Yet, football at this level is war.  Even more so, it is big business with big egos who want the brass... er... gaudy gold and diamond ring.  There are those that will do whatever they think they can get away with to increase their chances of winning.  I am not condoning it but stating what has to be an obvious fact.  That is why there is a league with rules.  That is why there are referees in the games.  That is why there are league officials that review records and game films.  They want enforce the rules.
      To me, the NFL has some responsibility here.  There is a term we bandy about almost without thinking about it:  A level playing field.  In sport, if the playing field is not level, it could favor one team or the other.  The way sports like football get around it by switching sides so both teams has the same amount of time with the field, wind, and sun being either an advantage or a disadvantage.  When it comes to the footballs themselves, the NFL has fumbled.  Why would they allow each team to have and manage their own balls that they use on offense?  There should be a game ball.  It should be in possession and control of the referees to ensure it is a regulation ball and properly inflated.  The same ball should be used the entire game with strict rules of when, why, and how it can be changed during the game.  I, for some naive reason, assumed this was the way the sport was run and thus did not full get what all the fuss was about when the Deflategate story first broke.  Basically, the NFL needs to make it close to impossible for this to ever happen again... by simply leveling the playing field.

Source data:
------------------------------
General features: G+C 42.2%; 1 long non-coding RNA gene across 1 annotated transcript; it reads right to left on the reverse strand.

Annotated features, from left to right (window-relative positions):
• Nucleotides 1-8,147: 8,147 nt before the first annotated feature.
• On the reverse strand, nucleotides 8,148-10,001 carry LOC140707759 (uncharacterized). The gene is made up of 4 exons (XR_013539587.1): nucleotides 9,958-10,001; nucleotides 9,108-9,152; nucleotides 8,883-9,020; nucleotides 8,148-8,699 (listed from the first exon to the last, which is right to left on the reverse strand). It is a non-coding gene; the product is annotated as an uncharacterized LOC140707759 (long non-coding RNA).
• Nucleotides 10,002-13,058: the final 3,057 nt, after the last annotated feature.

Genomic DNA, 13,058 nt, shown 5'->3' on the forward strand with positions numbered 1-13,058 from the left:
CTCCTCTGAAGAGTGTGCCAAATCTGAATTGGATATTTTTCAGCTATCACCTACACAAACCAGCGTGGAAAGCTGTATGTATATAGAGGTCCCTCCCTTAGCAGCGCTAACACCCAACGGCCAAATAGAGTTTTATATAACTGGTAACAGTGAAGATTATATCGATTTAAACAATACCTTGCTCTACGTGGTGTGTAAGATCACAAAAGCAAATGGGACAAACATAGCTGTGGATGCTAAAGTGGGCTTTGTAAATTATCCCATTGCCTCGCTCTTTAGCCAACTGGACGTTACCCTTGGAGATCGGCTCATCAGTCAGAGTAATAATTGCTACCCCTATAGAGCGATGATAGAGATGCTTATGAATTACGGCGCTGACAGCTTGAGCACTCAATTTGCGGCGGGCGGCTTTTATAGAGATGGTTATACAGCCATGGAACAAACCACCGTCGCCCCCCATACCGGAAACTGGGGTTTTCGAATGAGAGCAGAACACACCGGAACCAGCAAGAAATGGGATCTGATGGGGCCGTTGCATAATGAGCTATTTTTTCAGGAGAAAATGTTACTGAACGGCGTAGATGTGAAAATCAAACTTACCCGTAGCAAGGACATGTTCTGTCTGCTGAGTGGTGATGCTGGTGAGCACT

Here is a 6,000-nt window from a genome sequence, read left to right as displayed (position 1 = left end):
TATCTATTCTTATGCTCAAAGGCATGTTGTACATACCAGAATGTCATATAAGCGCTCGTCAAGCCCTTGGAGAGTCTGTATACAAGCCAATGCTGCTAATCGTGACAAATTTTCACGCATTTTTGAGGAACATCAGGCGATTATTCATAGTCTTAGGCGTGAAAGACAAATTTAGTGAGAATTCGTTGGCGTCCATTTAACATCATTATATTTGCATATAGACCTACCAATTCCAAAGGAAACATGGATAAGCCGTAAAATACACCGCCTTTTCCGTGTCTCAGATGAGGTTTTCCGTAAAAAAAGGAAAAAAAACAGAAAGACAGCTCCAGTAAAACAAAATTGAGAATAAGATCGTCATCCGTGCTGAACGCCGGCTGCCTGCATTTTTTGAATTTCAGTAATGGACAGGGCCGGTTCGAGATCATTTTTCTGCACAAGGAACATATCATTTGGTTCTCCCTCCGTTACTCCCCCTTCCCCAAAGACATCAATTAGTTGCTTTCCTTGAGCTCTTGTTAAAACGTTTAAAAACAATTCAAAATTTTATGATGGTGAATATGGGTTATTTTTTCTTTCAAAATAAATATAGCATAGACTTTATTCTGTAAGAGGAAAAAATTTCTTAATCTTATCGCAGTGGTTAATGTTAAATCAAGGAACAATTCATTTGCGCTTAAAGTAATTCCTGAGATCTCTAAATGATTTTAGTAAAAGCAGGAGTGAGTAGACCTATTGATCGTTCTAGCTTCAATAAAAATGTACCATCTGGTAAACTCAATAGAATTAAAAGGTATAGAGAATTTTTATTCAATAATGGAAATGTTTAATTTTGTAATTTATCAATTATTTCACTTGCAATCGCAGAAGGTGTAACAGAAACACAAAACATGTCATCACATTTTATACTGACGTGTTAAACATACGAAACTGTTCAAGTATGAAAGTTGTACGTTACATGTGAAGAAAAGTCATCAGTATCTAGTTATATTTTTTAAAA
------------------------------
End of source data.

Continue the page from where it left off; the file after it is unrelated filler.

Wednesday, May 20, 2015


     Tonight is David Letterman's last show on CBS.  At 68 years old, he is calling it quits after over 35 years as a late night television host.  It is certainly a retirement worth noting as David Letterman has been a late night icon longer than even Johnny Carson who hosted the Tonight Show from October 1, 1962 to May 22, 1992.  David Letterman began his run with NBC on February 1, 1982 with Late Night with David Letterman.  The show came on after the Tonight show.  Late Night with David Letterman ran until June 25, 1993 when David left NBC for CBS to host The Late Show with David Letterman.  The NBC show ran from August 30, 1993 until tonight, May 20, 2015.